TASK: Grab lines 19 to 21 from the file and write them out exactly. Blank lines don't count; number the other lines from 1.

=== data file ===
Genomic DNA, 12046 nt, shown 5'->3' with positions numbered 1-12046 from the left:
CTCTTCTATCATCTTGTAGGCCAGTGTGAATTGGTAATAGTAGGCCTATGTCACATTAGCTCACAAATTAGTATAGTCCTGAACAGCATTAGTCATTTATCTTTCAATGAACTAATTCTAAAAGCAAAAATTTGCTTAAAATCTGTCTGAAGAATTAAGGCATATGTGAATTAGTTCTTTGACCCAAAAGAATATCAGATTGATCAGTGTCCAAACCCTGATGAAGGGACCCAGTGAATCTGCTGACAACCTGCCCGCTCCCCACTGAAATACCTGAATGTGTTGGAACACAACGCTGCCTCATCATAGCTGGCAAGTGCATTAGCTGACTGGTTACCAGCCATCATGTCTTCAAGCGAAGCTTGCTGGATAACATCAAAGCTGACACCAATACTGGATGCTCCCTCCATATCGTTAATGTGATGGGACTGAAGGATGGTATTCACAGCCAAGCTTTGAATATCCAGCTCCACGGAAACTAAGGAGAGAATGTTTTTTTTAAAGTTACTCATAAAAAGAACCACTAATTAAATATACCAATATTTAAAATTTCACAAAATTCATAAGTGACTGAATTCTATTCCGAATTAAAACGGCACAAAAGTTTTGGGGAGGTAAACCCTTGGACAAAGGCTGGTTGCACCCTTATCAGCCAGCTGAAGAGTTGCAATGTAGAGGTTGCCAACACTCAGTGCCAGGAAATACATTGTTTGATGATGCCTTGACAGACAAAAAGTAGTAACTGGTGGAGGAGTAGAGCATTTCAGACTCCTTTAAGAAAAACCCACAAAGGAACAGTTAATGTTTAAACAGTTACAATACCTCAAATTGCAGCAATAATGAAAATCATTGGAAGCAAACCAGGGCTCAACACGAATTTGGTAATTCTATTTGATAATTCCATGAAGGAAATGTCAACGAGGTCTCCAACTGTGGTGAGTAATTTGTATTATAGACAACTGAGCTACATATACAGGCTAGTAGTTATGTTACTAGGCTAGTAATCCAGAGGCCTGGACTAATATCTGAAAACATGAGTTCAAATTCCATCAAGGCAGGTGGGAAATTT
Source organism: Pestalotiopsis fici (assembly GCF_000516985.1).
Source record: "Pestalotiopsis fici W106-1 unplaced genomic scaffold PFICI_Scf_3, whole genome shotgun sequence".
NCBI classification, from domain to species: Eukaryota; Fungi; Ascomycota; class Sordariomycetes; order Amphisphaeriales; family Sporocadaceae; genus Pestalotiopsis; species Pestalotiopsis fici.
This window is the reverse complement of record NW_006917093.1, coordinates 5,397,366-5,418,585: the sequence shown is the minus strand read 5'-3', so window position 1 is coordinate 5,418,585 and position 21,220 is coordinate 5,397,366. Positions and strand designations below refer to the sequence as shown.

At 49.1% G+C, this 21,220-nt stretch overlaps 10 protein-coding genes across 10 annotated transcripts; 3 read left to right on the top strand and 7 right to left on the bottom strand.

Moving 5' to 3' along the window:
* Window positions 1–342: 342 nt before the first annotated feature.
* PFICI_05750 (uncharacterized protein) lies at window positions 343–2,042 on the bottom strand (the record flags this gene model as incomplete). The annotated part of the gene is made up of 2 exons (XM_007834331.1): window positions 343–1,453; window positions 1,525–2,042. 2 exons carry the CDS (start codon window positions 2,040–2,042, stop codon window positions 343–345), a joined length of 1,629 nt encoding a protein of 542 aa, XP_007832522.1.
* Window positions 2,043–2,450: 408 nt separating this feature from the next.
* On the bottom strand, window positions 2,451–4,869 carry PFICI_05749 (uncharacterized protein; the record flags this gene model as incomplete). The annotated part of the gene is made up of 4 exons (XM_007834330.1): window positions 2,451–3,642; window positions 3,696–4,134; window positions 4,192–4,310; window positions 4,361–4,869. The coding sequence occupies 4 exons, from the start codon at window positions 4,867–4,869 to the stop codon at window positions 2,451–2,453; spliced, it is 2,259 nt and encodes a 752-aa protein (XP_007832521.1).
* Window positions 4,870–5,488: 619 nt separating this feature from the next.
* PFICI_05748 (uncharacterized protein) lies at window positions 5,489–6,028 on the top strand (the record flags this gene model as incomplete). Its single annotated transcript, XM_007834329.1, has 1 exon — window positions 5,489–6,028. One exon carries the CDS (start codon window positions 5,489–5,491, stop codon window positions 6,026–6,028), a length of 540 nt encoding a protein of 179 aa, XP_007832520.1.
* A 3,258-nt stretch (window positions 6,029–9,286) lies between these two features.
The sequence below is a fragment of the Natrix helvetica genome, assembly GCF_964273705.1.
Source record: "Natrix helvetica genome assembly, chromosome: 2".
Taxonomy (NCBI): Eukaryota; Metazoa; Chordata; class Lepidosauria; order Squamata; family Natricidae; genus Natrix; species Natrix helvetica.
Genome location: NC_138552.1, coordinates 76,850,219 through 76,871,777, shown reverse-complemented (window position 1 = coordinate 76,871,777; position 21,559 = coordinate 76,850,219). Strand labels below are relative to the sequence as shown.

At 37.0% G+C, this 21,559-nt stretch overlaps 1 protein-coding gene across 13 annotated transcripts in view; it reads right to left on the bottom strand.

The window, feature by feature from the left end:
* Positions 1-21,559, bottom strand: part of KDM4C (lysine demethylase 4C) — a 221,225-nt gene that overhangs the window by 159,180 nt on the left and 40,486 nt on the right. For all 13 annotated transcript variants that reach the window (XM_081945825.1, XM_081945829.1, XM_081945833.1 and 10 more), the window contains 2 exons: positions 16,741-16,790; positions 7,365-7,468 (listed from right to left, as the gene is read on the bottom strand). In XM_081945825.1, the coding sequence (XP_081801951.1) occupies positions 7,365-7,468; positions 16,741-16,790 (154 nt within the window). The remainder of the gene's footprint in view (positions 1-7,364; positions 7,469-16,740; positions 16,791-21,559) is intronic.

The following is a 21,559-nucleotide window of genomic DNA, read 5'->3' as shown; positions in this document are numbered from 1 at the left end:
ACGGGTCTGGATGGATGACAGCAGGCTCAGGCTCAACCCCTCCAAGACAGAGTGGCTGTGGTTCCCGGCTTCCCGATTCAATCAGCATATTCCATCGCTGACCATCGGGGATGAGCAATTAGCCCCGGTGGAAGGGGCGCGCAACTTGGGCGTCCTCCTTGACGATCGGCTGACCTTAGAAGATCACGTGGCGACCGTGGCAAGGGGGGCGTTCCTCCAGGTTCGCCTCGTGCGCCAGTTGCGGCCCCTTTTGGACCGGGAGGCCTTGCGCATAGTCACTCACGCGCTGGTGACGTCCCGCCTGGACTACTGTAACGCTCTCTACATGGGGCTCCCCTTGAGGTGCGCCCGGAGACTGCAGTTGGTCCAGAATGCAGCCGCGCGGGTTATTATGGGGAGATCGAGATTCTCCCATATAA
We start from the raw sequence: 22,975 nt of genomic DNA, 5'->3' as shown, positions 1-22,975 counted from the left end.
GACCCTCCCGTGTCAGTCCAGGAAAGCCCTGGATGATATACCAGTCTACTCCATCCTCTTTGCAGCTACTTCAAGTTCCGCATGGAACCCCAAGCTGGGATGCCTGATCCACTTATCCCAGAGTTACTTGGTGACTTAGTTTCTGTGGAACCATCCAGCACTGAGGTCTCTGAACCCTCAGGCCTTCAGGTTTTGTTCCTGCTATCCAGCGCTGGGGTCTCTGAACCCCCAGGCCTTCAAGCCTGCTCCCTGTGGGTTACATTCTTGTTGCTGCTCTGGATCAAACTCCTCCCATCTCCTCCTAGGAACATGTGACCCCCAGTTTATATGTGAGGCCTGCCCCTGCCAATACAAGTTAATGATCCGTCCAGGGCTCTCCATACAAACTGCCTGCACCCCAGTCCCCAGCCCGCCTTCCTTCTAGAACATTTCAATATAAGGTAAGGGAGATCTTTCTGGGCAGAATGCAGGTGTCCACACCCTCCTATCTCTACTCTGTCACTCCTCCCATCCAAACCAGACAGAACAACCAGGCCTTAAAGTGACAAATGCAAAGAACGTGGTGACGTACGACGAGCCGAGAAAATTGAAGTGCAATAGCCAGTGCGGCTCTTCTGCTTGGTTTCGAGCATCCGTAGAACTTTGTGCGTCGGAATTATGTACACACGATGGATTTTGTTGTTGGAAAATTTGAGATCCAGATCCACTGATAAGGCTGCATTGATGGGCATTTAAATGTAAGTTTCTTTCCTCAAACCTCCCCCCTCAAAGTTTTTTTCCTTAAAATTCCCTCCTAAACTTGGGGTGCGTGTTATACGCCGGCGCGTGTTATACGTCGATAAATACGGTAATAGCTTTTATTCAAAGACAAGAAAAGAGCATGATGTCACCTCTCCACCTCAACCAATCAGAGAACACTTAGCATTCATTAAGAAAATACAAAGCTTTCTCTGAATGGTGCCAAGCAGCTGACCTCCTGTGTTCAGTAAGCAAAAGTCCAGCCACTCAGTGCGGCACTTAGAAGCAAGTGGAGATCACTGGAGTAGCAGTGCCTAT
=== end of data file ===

Genome location: NC_138552.1, coordinates 76,850,219 through 76,871,777, shown reverse-complemented (window position 1 = coordinate 76,871,777; position 21,559 = coordinate 76,850,219). Strand labels below are relative to the sequence as shown.

At 37.0% G+C, this 21,559-nt stretch overlaps 1 protein-coding gene across 13 annotated transcripts in view; it reads right to left on the bottom strand.

The window, feature by feature from the left end: